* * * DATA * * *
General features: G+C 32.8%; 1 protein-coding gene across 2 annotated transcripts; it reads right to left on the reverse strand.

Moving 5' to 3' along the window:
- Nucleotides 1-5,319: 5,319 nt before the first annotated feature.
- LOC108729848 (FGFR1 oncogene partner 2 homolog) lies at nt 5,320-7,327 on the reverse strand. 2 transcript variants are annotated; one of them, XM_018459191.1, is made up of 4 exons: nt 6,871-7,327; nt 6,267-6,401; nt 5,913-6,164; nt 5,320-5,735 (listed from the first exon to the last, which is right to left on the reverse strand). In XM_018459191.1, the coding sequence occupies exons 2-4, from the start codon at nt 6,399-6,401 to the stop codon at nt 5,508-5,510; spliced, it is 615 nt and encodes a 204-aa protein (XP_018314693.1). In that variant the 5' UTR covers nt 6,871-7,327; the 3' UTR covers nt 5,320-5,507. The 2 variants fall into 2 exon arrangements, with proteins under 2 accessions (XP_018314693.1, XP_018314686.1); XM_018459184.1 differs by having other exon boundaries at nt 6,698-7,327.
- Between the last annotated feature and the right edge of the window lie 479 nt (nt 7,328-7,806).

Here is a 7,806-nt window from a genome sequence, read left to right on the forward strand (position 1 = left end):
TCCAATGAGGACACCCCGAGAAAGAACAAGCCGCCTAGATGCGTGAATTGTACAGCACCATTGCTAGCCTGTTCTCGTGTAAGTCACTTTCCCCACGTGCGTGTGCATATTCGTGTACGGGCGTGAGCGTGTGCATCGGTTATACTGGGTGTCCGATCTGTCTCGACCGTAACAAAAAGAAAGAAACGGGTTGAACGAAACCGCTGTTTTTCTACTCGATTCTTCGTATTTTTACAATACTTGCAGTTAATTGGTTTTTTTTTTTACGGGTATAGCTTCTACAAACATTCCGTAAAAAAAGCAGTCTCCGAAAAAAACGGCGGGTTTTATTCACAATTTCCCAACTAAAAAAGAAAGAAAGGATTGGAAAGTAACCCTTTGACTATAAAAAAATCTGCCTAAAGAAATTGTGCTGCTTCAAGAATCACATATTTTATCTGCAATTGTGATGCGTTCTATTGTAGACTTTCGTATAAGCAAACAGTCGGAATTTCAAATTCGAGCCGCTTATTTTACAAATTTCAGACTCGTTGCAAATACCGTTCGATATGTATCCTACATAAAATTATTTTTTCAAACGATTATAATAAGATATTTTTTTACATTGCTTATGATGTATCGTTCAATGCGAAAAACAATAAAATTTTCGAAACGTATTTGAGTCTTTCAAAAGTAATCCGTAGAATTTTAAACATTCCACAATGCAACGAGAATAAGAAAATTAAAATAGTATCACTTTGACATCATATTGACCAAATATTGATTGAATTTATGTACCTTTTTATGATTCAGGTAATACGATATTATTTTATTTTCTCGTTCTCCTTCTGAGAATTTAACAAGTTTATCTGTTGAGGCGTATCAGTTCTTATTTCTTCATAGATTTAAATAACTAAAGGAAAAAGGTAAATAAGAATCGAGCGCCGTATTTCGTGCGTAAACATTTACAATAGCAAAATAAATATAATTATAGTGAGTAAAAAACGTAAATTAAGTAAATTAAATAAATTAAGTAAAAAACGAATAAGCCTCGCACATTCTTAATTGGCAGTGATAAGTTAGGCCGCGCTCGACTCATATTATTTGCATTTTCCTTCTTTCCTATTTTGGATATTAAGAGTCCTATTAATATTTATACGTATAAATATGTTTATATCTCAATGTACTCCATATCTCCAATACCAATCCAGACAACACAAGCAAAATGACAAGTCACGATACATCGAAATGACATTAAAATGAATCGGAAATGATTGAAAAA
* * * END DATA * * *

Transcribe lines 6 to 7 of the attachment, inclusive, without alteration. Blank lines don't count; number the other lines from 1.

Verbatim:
Here is a 7,806-nt window from a genome sequence, read left to right on the forward strand (position 1 = left end):
TCCAATGAGGACACCCCGAGAAAGAACAAGCCGCCTAGATGCGTGAATTGTACAGCACCATTGCTAGCCTGTTCTCGTGTAAGTCACTTTCCCCACGTGCGTGTGCATATTCGTGTACGGGCGTGAGCGTGTGCATCGGTTATACTGGGTGTCCGATCTGTCTCGACCGTAACAAAAAGAAAGAAACGGGTTGAACGAAACCGCTGTTTTTCTACTCGATTCTTCGTATTTTTACAATACTTGCAGTTAATTGGTTTTTTTTTTTACGGGTATAGCTTCTACAAACATTCCGTAAAAAAAGCAGTCTCCGAAAAAAACGGCGGGTTTTATTCACAATTTCCCAACTAAAAAAGAAAGAAAGGATTGGAAAGTAACCCTTTGACTATAAAAAAATCTGCCTAAAGAAATTGTGCTGCTTCAAGAATCACATATTTTATCTGCAATTGTGATGCGTTCTATTGTAGACTTTCGTATAAGCAAACAGTCGGAATTTCAAATTCGAGCCGCTTATTTTACAAATTTCAGACTCGTTGCAAATACCGTTCGATATGTATCCTACATAAAATTATTTTTTCAAACGATTATAATAAGATATTTTTTTACATTGCTTATGATGTATCGTTCAATGCGAAAAACAATAAAATTTTCGAAACGTATTTGAGTCTTTCAAAAGTAATCCGTAGAATTTTAAACATTCCACAATGCAACGAGAATAAGAAAATTAAAATAGTATCACTTTGACATCATATTGACCAAATATTGATTGAATTTATGTACCTTTTTATGATTCAGGTAATACGATATTATTTTATTTTCTCGTTCTCCTTCTGAGAATTTAACAAGTTTATCTGTTGAGGCGTATCAGTTCTTATTTCTTCATAGATTTAAATAACTAAAGGAAAAAGGTAAATAAGAATCGAGCGCCGTATTTCGTGCGTAAACATTTACAATAGCAAAATAAATATAATTATAGTGAGTAAAAAACGTAAATTAAGTAAATTAAATAAATTAAGTAAAAAACGAATAAGCCTCGCACATTCTTAATTGGCAGTGATAAGTTAGGCCGCGCTCGACTCATATTATTTGCATTTTCCTTCTTTCCTATTTTGGATATTAAGAGTCCTATTAATATTTATACGTATAAATATGTTTATATCTCAATGTACTCCATATCTCCAATACCAATCCAGACAACACAAGCAAAATGACAAGTCACGATACATCGAAATGACATTAAAATGAATCGGAAATGATTGAAAAA